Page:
If the media over kill plays a major role in the way we understand terrorism, its complete absence of information on other issues is equally striking. The Naxalite problem for whatever reason does not seem to attract the 'terrorist' lable in the media.In the entire Orissa reporting, there were so much news about the expansion of VHP in that state (very statistical ones have come to my mail box three times already) and similarly a very detailed one on the status of missionaries. But there were none that spoke about the Maoists.  

Much of our media proclaims to be 'secular', however, I wonder how responsible they are in making  allegations or re-cycling material (either from the government or some other media) without adequate verification? I don't know how many of them would have reviewed their own usage of the footage of the by now infamous Saddam statue being brought down in central Bhagdad when much later it came out that the entire episode was stage managed by US military and sucked up by the 'embedded' journalists. Similarly, I often wonder how can the media hold two parellel views on Modi so comfortably. The reporting of Modi's Gujarat as an well governed, efficient, industrialized, amazing example for every Indian state to emulate is almost insulated from the political news report that projects Modi as some kind of a Hindu Hitler. The media does not seem to find the contradictions in its own reporting.  

Given that the media does play a powerful role in shaping public opinion and the State, their responsibility in projecting global stereotypes deserves to be more closely examined. How does the State view the media? In many cases the State seems to be almost guided by the media these days.  The Home Minister's inability to creatively come up with new soundbytes for the media each time a bomb goes off is interpreted as his incompetence to be a Minister!

Read an interesting statement by one of the home grown corporate icons of the previous decade.He admits that the corporates have preferred to side with the State on social issues, however, we all know that it is not so. Whereas a Narayanamurthy and everyone else will come strongly when the government talks of implementing reservation in private firms, there is no voluntary statement that is visible on terrorism or the communal front. I don't believe that our corporate icons are unable to see beyond the political polarisation of the communal issue. However, their response to the US market crash is far more vocal than a blast in Delhi or elsewhere. Their inability today to influence the State today in areas beyond economy will be a historic blunder, they never had a government so willing to toe their line.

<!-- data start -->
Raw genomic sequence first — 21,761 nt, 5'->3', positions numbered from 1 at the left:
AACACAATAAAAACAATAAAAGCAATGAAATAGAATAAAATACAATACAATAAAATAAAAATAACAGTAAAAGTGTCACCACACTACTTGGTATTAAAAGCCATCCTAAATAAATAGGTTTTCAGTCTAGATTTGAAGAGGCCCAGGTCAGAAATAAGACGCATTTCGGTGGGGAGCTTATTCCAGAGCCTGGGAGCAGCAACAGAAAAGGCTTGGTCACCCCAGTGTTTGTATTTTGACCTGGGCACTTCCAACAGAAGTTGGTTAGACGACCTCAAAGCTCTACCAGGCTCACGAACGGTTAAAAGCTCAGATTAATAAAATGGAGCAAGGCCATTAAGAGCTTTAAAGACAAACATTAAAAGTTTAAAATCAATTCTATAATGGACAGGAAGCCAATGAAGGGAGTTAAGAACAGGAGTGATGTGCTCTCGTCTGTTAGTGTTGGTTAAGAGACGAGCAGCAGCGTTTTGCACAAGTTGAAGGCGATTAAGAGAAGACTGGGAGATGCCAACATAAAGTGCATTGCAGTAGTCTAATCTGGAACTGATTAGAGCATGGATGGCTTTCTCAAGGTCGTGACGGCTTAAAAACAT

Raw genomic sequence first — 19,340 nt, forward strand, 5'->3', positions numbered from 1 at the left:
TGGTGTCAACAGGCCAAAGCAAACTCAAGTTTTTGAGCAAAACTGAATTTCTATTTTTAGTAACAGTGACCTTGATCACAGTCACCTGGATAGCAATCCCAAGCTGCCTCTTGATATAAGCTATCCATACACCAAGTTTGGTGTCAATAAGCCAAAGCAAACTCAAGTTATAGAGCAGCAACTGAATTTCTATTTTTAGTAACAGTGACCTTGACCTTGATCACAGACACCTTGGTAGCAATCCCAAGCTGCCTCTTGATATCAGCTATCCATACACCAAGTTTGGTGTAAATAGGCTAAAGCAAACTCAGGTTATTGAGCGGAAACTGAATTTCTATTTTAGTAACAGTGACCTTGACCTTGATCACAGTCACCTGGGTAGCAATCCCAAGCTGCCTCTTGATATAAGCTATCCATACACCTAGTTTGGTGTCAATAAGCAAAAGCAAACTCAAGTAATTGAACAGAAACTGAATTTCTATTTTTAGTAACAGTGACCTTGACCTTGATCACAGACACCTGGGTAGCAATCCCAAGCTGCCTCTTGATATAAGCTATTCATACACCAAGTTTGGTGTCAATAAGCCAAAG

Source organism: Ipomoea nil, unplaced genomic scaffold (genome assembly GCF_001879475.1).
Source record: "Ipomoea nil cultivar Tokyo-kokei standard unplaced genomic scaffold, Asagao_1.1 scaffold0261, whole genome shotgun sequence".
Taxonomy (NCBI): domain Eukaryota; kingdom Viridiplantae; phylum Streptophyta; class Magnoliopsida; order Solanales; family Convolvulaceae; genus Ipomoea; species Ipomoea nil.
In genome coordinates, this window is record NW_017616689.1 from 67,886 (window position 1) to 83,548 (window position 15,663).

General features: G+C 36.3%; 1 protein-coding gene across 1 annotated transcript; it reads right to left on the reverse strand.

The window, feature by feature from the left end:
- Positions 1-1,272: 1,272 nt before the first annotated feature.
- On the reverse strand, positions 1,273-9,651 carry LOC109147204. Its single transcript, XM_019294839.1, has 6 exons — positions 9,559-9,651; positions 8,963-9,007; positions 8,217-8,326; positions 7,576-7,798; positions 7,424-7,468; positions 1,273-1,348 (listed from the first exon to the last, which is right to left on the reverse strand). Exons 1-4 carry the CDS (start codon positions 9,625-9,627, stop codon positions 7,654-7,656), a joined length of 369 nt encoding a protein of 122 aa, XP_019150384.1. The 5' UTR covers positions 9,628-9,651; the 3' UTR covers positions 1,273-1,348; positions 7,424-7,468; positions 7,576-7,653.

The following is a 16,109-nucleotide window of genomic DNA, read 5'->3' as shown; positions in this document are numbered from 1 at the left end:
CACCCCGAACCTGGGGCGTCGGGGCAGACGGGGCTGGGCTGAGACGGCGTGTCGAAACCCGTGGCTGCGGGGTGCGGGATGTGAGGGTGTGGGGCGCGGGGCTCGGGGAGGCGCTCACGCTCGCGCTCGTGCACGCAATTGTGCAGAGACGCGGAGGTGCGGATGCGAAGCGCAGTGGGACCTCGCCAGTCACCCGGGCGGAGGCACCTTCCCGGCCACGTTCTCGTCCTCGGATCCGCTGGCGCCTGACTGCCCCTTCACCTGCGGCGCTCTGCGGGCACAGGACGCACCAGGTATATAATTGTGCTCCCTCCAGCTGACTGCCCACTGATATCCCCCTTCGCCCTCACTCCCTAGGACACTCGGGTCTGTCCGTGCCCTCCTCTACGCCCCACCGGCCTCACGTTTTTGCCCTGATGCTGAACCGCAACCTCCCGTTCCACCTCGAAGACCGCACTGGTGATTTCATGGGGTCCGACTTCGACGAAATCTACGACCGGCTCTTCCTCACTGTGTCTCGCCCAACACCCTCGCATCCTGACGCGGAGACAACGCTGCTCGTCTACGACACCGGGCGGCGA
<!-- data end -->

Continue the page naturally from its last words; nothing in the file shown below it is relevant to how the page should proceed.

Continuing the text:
Even the vibrant civil society is not clear when it comes to the issue of terrorism and communal issue and the way the State handles it. We don't critically examine what the State and the media says.  Intellectuals who populate the media and web are most often than not just don't want to touch the religious issue or deepen the discourse beyond the safe 'secular' idiom. At times I wonder whether it is because the articulate and visible civil society representatives are people who have become 'global' citizens and unable to relate to the issues from local perspective and common man any longer or whether it is their active participation on issues and initiatives can only come if it has been tried elsewhere (or atleast modelled on the west).

An interesting story on how a Judge termed an accused as a 'terrorist' even before the accusation could be proved in the court was carried recently in the media.  The recent reports on the corruption of the judiciary is as most people have commented, just the tip of the ice berg that refuses to surface. Most common people think that if someone is innocent then the court will eventually release the person, that we do have a fair and unbiased judiciary. But, in the case of the so called terrorists (as indeed in other  social issues such as environmental, economical, health, development, etc.), it does not seem to have the intention or capacity to stay independent. The State seems to take a long time to present its case in most 'terrorist' Muslim cases in recent times. However, this does not seem to bother the judiciary at all. Understandably our police system and judiciary has never witnessed such large number of cases of terrorist act.  But, how does the Judiciary hold its own and ensure an unbiased look at what is being presented to it? In an environment where 'stricter laws' and 'more stringent laws' are being spoken of almost on a daily basis, there is no review mechanism for the independence and fairness of the judiciary and its inability to be independent of the State's opinion.